Thursday, May 29, 2014

Minecraft birthday party

Let me share my experience and information so that you or anyone else wanting to do a minecraft themed party, could have some ideas.  This is what we did for my son, a 6 year old. 

So, let me explain what we did:

First off, we made and printed out little snack cards showing different items from the games, like below:
Then we took some clear, square plates and filled them with some items represented by items in the game.  We had fish, cookies, green M&M's, pretzel sticks, rice crispy treats, and Rolo candies.  We bought some apple juice bottles and ripped the label off.  I then printed out the words "Healing Potion" and stuck them onto the adhesive strips left on the bottles from where the labels were.  I got some red and blue rock candy and used them in clear round cups for the Diamonds and Red Stones. The crafting work was done by making that Creeper face and printing out about 20 Creeper head papercrafts and getting them all together as party favors.  I also then got 20 brown bags and printed out a picture of the chest, cut it out and glued it on the bags, so they were like the chest in minecraft, which is where you put your stuff.  Oh yeah, we took Twizzlers and stuck them in cups labeled "TNT". 

For party games, we played a game where you have a contest to see who can keep two balloons up in the air the longest.  I made a large Minecraft pig using pink construction paper and we did a 'pin the tail on the pig'. We also then made a bean bag toss game.  I took a rectangle box and we spray-painted it green as I cut out the eyes and mouth of a Creeper.  I taped them back in as flaps and then filled four ziploc bags with about a cup of dried beans.  I duct taped over the bags completely with blue duct tape making bean bags.  So, we had it so each kid went behind a line and would see who would get the most points.

While this was a quickly planned birthday party, I do hope that something we did would either inspire you or help you prepare and plan for your next minecraft party.

Tuesday, May 27, 2014

Bioshock Infinite and its perfect representation of America

The game: Bioshock Infinite, is by far my favorite game of all time, slowly beating out Myst. (Yes, I still love that game!)  The world that is created in the fictional floating city of Columbia, seems so familiar and so interesting while being a frightening world in reality.  The thing is, I have seen some places in America that have parts of what is being represented in that game, but no where comes as close to the similarity than Silver Dollar City.  Silver Dollar City is an amusement park set up within the outskirts of Branson, Missouri.  It has most of the city representing a fictional time they call the "World Exposition of 1882".  History buffs will quickly remember that there was no 1882 Exposition in America, so the concept is already flawed, but they go along with it.  Silver Dollar City, as I mentioned earlier, has a very large portion of its park, designed to look like it is from the year 1882, complete with an enormously large amount of modern American flags, along with their original mid 1800's counterparts.  There are many buildings set up to resemble those from the 1800's, complete with craftsmen inside such as a glass maker, blacksmith or taffy puller.  All of these buildings, still have the crafts people doing the crafts.  So, the person working at the blacksmith shop, really is a blacksmith and those swords, knives and other gifts were really made by him and his metals.  The glass factory had two guys working the glass on an elevated stage so people could watch and the items they made were for sale in the glass store opposite them.  The whole area was a mixture of these craftsmen and craftswomen, food venders and rides.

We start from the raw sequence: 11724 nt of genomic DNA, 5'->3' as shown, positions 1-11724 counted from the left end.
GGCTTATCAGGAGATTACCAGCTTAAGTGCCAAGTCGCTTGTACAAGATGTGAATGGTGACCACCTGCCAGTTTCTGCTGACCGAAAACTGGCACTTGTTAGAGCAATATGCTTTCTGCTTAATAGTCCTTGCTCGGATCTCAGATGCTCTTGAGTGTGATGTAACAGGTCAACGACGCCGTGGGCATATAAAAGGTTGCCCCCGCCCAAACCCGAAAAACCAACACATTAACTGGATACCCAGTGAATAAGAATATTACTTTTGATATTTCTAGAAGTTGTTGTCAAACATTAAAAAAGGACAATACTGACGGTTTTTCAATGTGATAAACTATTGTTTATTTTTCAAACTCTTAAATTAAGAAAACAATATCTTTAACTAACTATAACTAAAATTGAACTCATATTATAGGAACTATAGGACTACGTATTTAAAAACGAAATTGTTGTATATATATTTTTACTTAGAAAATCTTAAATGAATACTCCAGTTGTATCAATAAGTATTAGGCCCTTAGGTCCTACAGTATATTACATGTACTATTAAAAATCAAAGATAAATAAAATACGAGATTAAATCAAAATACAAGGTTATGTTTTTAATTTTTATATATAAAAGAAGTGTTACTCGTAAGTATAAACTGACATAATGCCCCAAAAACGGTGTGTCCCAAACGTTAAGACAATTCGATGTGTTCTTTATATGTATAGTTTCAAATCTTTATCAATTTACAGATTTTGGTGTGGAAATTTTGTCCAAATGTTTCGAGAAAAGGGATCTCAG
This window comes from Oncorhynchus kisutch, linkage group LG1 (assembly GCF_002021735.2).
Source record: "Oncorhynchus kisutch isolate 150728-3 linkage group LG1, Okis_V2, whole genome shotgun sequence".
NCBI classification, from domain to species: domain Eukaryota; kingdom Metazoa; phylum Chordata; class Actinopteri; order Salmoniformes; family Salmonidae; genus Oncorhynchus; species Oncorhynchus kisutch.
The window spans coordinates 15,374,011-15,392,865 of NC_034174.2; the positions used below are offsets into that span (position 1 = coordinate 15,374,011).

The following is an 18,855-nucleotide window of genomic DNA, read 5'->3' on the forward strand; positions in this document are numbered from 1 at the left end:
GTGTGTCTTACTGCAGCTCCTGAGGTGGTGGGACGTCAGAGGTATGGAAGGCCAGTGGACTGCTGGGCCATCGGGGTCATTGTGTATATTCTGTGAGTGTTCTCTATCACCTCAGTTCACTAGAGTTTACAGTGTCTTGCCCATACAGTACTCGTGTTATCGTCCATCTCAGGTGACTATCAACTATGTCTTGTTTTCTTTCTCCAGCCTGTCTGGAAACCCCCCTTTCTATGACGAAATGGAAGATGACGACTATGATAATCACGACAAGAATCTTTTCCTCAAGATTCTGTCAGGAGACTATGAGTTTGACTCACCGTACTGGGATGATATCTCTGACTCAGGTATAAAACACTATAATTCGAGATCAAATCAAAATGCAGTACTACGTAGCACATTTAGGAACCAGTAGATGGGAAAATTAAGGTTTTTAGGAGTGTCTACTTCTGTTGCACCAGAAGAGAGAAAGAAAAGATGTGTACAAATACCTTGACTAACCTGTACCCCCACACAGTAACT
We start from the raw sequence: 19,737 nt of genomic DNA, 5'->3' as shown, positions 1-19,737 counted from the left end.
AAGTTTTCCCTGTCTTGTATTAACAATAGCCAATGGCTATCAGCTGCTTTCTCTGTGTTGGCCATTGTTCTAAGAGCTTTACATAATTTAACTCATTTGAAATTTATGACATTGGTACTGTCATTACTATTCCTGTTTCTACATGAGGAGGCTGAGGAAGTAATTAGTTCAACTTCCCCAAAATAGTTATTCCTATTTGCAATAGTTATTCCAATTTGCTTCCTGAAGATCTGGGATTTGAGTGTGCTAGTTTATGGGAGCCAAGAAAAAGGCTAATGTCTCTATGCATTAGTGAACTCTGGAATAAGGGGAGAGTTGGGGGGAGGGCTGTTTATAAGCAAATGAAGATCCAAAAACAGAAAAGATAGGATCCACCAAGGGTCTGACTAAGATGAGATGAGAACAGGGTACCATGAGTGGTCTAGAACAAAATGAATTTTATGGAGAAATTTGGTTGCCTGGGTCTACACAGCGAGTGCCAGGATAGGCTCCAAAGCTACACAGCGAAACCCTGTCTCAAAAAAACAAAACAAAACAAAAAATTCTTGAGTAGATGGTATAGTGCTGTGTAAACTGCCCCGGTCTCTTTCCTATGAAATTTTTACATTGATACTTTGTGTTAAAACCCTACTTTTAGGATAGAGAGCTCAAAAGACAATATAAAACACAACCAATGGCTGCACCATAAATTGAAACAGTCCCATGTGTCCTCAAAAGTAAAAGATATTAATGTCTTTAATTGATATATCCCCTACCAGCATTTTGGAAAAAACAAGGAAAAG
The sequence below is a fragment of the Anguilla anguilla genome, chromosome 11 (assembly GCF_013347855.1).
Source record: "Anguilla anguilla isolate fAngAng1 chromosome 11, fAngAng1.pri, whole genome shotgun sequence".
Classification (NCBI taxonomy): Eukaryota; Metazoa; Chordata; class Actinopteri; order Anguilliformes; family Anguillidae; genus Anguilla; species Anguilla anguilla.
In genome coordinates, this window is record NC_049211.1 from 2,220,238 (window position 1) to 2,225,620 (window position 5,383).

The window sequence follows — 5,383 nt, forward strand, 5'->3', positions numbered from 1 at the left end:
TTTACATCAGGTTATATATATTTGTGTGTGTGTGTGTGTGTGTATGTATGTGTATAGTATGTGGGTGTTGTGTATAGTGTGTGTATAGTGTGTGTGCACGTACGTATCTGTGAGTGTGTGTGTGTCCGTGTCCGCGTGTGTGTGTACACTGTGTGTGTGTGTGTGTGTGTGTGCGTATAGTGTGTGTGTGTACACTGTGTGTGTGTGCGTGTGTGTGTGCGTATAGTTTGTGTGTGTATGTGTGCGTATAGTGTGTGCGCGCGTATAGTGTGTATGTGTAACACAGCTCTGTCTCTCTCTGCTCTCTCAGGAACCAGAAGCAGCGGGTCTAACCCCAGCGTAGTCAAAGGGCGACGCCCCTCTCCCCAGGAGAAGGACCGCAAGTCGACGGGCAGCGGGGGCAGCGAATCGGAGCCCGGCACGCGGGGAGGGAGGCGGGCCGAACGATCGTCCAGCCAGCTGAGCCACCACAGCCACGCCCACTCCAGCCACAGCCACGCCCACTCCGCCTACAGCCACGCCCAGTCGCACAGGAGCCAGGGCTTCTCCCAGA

While Bioshock Infinite's world of Columbia takes place in 1912 and Silver Dollar City is in 1882, there was many things that were very similar:

Silver Dollar City is stuck in this 1882 world of American nationalism or zealot patriotism.  Like the above picture from the Bioshock Infinite world, you can see the use of the "red, white and blue" on everything from umbrellas to signs while selling items of America like flags or toys.  There were so many American decorations on the buildings, flags hung from the light posts, American flag pins worn by the workers and everyone who worked there was in period clothing.  Everyone, from the person selling frozen lemonade to the teen girl running the roller coaster, were in a recreation of an 1880 clothing piece.  The men were in hats and vests and long sleeves and then women were in bustle dresses.

Now, while the above pictures are from a fictional world within a game, some the elements below from Silver Dollar City appear to fit easily within that fictional world.
The world of Silver Dollar City is stuck in the 1880's, which is funny because so much of that style is what is in the actual Bioshock Infinite Video game. Even the trash cans are decorated in such a way:
There were rollercoasters outside of this sign:
An one outside of this one:
With American flags hanging from every post, sign, tree or light:

Let me say this, as weird as Silver Dollar City was, if you were dressed up in Edwardian clothing, you would have fit in exactly and everyone would have thought you had worked there and was just in costume.  Also, I was surprised that no one was dressed up as the main characters from Bioshock Infinite.  As the location would make for an awesome cosplay event. 

Thursday, May 15, 2014

Farm to table isn't a new concept here

When I was young, back in the early 80's, my dad would drive us around town on the weekends as we went to random spots for random activities.  I know that sounds pretty vague, but it was the case of random weekend summer activities.  We would sometimes drive to an old fruit and vegetable stand, in Webster Groves, where they always sold fresh and locally grown items.  I remembered seeing an old man running it, back then, and always nice.  I want to say it was called "Roger's Produce" and I would assume that the old man was named Roger.  The stand started in the 70's, from an old 1920's gas station. The thing was, on the ride from Shrewsbury to Webster Groves, this way, was about 3 minutes, since they were right next to each other across the highway.  I went to this stand, before it was the "cool" thing to do.  But along the ride, we passed many houses that had small yard-sized gardens.